harassment, much of which had to do with being an Asian woman and the men who had fetishes for

that. I remember speaking to a former employer of mine saying I no longer wanted to work a specific
type of event because I was sick of being heckled and harassed, and he shrugged it off, saying he’s seen
far worse and that this goes with the territory of being “a cute Asian girl.” I’ve seen men literally start
salivating at the mouth if I was out with my mother and they overheard us speaking in Chinese, even if
they had no idea what we were talking about.

I was a licensed massage therapist for a short while but left because I couldn’t handle the men who
came in with their fantasies of getting rubbed down by an Asian woman. I went to school for it, studied
hard about anatomy and muscle structure, and trained to pass my licensing exam. Of course, there were
always men who wanted us to do things that we would have inevitably lost our license over and/or gone
to jail for.

At the time I was seeing a man fifteen years my senior, and in the beginning, my parents had no
objection over the age difference. Having a more mature influence while I was out on my own in LA
could be beneficial. Once I started seeing the controlling and narcissistic patterns repeat themselves, I
broke things off. He was showing up at my apartment in the middle of the night when I had already
specified not wanting to see him. Things got to the point where I had to physically defend myself, but I
was lucky. I wasn’t hurt (physically) and he stopped what he had been trying to do. It’s been over a
decade and he still calls me from different phone numbers from time to time, because I’ve blocked the
previous ones he’s tried to contact me from before.

My girlfriends would constantly tell me, “You just keep attracting the bad ones, meet the right one and
you’ll change your mind.” For a time I fell into thinking that was what I wanted. I’ve realized recently
that I might actually not, and it was an incredibly liberating feeling. I know my experiences with men
have absolutely influenced my views on dating, and everyone is challenging me to look past all the
negative encounters. Are all my interactions with men negative?

No, but the positive ones were not people I was ever romantically involved with. The ones who helped
me realize my worth and any man who was adverse to me putting myself first simply didn’t belong in my
life. I’m not saying we never had any types of those feelings between us, but through them I’ve learned
that unconditional love can take on many forms, and romantic love might not necessarily even be the
highest form of that. We don’t need to share blood to become family, and the men that might actually
know you the best and have your best interests at heart might never have seen you with your clothes off
and never tried to cross that line, but at the same time, when you’ve been at your absolute lowest point
that few have seen you at, they’ve always been there. No strings attached, and never “expecting”
anything in return.

I’ve been at industry parties where I was simply trying to be friendly and expand my network, and many
men have interpreted that as an invitation that I was open to more. One actually pulled me to a corner

thinking I wanted to make out, and then expressed displeasure to my employer the next day, saying I
was “mean.” I no longer work for said employer, by the way. Experiences like this have led me to be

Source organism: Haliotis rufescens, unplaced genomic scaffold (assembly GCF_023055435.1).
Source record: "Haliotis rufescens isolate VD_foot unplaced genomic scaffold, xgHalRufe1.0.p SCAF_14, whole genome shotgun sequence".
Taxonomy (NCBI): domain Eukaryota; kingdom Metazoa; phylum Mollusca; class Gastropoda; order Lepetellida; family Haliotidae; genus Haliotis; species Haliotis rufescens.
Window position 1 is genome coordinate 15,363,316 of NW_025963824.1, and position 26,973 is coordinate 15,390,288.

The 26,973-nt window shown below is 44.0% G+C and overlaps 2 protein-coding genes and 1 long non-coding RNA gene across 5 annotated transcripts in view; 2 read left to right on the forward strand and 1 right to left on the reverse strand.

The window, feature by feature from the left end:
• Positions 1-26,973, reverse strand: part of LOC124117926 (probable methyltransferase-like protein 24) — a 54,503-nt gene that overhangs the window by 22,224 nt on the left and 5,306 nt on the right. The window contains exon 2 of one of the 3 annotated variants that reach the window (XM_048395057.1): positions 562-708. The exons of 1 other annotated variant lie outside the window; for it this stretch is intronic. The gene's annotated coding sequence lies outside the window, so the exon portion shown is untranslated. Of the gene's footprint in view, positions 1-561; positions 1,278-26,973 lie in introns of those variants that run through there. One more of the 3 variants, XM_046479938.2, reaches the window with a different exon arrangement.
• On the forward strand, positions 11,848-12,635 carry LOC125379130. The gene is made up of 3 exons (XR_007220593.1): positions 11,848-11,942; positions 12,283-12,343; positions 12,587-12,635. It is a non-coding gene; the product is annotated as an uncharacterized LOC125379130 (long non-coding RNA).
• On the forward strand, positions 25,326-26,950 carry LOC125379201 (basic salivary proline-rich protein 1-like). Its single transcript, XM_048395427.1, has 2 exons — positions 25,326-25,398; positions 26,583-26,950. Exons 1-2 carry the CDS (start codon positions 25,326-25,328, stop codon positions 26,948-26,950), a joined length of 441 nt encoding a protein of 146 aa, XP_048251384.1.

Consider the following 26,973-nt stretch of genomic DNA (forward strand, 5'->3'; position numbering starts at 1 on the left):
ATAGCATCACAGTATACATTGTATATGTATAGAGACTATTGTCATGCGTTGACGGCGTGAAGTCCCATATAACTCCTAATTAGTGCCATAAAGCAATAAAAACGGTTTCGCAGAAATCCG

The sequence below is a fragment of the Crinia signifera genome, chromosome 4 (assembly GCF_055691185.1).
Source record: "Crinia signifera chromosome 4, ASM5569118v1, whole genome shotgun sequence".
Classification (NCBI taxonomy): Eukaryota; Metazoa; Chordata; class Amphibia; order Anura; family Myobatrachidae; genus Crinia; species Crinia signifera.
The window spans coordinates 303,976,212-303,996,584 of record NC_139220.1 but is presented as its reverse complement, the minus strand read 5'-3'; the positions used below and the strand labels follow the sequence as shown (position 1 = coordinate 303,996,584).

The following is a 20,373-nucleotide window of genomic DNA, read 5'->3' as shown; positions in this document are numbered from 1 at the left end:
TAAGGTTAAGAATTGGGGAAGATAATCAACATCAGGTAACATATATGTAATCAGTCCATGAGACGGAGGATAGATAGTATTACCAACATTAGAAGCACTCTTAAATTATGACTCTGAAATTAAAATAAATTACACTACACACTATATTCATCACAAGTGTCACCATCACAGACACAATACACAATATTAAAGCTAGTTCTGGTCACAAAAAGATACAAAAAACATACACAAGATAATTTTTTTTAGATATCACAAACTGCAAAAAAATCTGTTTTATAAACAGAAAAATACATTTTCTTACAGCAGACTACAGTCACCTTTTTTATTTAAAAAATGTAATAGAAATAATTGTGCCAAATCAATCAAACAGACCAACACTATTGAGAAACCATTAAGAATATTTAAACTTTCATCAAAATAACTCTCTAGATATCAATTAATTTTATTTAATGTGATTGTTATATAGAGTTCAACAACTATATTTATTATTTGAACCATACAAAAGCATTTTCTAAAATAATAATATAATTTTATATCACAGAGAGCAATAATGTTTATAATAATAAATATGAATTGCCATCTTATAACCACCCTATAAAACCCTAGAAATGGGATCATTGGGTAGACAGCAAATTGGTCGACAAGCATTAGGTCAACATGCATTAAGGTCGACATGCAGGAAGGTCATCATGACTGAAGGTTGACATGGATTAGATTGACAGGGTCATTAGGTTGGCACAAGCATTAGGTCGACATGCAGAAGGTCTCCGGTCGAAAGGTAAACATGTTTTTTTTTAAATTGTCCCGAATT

more guarded and some men have interpreted that as being stand-offish. One man I dated casually
remarked, “In the beginning I thought you were kind of a bi%tch but you’re actually really nice.”

I know this mindset and particular set of experiences is specific to me, and it’s happened for a reason.
I’ve become quite passionate in advocating for women who’ve survived trauma and abuse, supporting
the #metoo movement and upholding what it truly stands for, women (and men) taking a stand and no
longer tolerating harassment or any sort of abuse. The more active I’ve gotten, the more pushback I get
from certain men who believe it’s the anti-male movement (that couldn’t be farther from the truth), and
that women are just waiting to falsely accuse men for simply approaching them.

We’re just becoming more firm on our boundaries, and not feeling the need to apologize when we put
our foot down and refuse to tolerate disrespect. We are not obligated to every single man who shows

My need for certain boundaries has led to me growing pretty private about my dating life, to the point
where my own sister decided I must be a lesbian, and one night when I was home for a visit, announced
her conclusion to my parents and that it was okay as long as I found a nice person to take care of me.
They say that some of our most difficult relationships will be within our immediate family (this is
another story I’ll save for another time) and our significant others. I absolutely believe this to be true.

I’ve had total strangers interrogate me about my dating history when a webseries I worked on a couple
years ago ran into some negative attention because the storyline was about three Asian sisters growing
up, interacting with their single mother embodying traditional Asian values, dating, and in general
finding their way. Some male watchers took it upon themselves to bombard us with very hateful
messages because they were upset that our characters were either dating outside of our race, or
otherwise not interested in dating an Asian man out of rebellion because that was what they were being
pushed towards by our parents. They took it upon themselves to conclude we internally hated ourselves
or were ashamed of our culture, or because we wanted to emasculate Asian men.

They also forgot that characters actors play may not actually have anything to do with who they were in
real life. There was one individual who came to one of our first screenings (whom I later found out to be